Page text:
Nitrogen fertilizer company CVR Partners released financial results shortly after the closing bell on Wednesday. The master limited partnership announced muted results for the fourth quarter in the face of a biannual turnaround of its sole facility in Koffeyville, Kan. That should have been no surprise to investors, who have been prepped for the weak end to the year since the last turnaround in 2010. That doesn't mean 2012 was a boring year. The company faces a tax dispute with the town of Koffeyville and encountered a delay in starting up its plant expansion in the beginning of the year. Should investors be concerned?
CVR Partners bucked the trend of mixed results around the fertilizer industry by besting earnings and revenue expectations. The company reported fourth quarter EPS of $0.21 and revenue of $67.6 million versus expectations of $0.18 per share and $54.35 million, respectively.
By contrast, CF Industriesbeat earnings but missed on revenues, while closer peer and fellow nitrogen limited partnership Terra Nitrogen showed mixed results. Even the mighty PotashCorp had a tough time delivering big results. The company missed on revenue and earnings, which has contributed to a fall in share price in the last month. However, Potash may be a great long-term option with major capital expenditures and upgrades out of the way. In fact, short-term volatility aside I believe all three companies made great moves in 2012 that will continue to reward investors for years to come.
Here's how CVR Partners exited 2012:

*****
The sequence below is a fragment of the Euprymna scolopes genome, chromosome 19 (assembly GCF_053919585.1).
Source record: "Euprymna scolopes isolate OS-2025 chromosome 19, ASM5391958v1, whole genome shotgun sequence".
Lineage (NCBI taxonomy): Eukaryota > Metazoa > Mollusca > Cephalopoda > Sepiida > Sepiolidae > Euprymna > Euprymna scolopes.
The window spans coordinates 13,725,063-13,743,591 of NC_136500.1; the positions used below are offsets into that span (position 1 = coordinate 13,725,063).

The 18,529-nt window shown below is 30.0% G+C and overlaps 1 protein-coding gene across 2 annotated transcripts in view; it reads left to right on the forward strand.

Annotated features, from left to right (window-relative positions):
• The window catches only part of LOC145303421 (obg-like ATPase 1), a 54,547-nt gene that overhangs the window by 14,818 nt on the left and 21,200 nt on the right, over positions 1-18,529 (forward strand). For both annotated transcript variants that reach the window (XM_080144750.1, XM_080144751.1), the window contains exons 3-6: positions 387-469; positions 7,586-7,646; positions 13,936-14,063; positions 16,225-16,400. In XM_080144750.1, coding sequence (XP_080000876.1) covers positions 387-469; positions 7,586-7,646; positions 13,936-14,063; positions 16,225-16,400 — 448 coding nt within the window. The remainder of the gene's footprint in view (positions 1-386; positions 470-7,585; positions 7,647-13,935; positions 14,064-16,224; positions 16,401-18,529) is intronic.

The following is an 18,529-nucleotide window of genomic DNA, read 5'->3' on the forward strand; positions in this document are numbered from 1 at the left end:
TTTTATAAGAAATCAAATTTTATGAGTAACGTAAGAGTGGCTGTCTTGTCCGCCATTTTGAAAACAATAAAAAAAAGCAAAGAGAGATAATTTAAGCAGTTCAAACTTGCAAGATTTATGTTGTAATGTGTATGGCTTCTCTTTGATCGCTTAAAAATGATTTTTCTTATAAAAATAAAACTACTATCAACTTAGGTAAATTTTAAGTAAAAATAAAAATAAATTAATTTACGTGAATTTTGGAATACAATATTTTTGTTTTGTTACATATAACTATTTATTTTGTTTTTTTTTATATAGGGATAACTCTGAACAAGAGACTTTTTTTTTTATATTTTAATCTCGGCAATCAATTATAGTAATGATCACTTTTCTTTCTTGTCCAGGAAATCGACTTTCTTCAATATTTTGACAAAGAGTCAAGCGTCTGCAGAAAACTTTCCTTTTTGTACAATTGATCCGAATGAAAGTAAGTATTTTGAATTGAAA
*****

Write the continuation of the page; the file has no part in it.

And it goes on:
Source: CVR Partners
The numbers for 2012 represent a steep drop over the prior year, but don't fret. Remember that facility turnaround that occurred for three weeks in October? Don't make the same stupid mistake I made last week by following auto-generated news articles that will likely report how dreadful the results were. Perhaps the best way to quantify the effect of the biannual house cleaning is to compare on-stream factors -- the amount of operating time a given unit is creating product during the total time in a period - from 2012 and 2011.
Full Year 2012
Full Year 2011
Ammonium synthesis loop
Source: CVR Partners
When you look at how dependent the facility can be without interruptions it may be easier to stay cool and collected about the reported figures.
One big reason to invest in master limited partnerships in the first place is for the hefty payout. Despite the turnaround, CVR Partners returned $1.81 per share, which actually beat its last guidance for full year distributions by one penny.
Don't forget about...
The company has already encountered two major events in 2013. First, the recent plant expansion that is expected to allow the company to produce nearly 50% more urea-ammonium-nitrate, hit a setback earlier this year after commissioning delays. Management expects the delay to chop off $0.05 from the 2013 distribution.
The expansion is on track to "reach full production rates of 3,000 tons per day in March." New equipment always needs to be tested, and the units will mark an improvement over the available capacity of prior periods, but investors will have to make sure commissioning doesn't spill into the second quarter.